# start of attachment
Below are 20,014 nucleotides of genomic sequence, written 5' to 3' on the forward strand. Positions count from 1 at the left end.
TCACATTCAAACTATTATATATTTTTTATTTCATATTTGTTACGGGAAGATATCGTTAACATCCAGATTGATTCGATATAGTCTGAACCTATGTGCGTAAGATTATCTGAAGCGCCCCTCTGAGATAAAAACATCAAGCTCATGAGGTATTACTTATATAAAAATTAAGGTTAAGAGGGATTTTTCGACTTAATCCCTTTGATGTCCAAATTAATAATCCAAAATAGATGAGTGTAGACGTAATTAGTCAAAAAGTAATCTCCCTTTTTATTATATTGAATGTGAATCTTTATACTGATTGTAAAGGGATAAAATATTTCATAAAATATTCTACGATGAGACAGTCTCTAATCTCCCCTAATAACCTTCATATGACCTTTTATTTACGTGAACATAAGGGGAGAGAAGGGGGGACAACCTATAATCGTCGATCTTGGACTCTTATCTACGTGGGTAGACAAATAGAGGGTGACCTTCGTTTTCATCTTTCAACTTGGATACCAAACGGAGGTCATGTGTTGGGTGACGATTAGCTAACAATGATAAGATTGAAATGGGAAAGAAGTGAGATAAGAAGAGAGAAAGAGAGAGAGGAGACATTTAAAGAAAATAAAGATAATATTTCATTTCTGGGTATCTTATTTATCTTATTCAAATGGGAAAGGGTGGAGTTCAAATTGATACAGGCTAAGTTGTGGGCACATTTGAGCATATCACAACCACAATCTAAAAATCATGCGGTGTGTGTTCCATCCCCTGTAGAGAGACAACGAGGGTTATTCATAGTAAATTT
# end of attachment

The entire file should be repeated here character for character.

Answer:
Below are 20,014 nucleotides of genomic sequence, written 5' to 3' on the forward strand. Positions count from 1 at the left end.
TCACATTCAAACTATTATATATTTTTTATTTCATATTTGTTACGGGAAGATATCGTTAACATCCAGATTGATTCGATATAGTCTGAACCTATGTGCGTAAGATTATCTGAAGCGCCCCTCTGAGATAAAAACATCAAGCTCATGAGGTATTACTTATATAAAAATTAAGGTTAAGAGGGATTTTTCGACTTAATCCCTTTGATGTCCAAATTAATAATCCAAAATAGATGAGTGTAGACGTAATTAGTCAAAAAGTAATCTCCCTTTTTATTATATTGAATGTGAATCTTTATACTGATTGTAAAGGGATAAAATATTTCATAAAATATTCTACGATGAGACAGTCTCTAATCTCCCCTAATAACCTTCATATGACCTTTTATTTACGTGAACATAAGGGGAGAGAAGGGGGGACAACCTATAATCGTCGATCTTGGACTCTTATCTACGTGGGTAGACAAATAGAGGGTGACCTTCGTTTTCATCTTTCAACTTGGATACCAAACGGAGGTCATGTGTTGGGTGACGATTAGCTAACAATGATAAGATTGAAATGGGAAAGAAGTGAGATAAGAAGAGAGAAAGAGAGAGAGGAGACATTTAAAGAAAATAAAGATAATATTTCATTTCTGGGTATCTTATTTATCTTATTCAAATGGGAAAGGGTGGAGTTCAAATTGATACAGGCTAAGTTGTGGGCACATTTGAGCATATCACAACCACAATCTAAAAATCATGCGGTGTGTGTTCCATCCCCTGTAGAGAGACAACGAGGGTTATTCATAGTAAATTT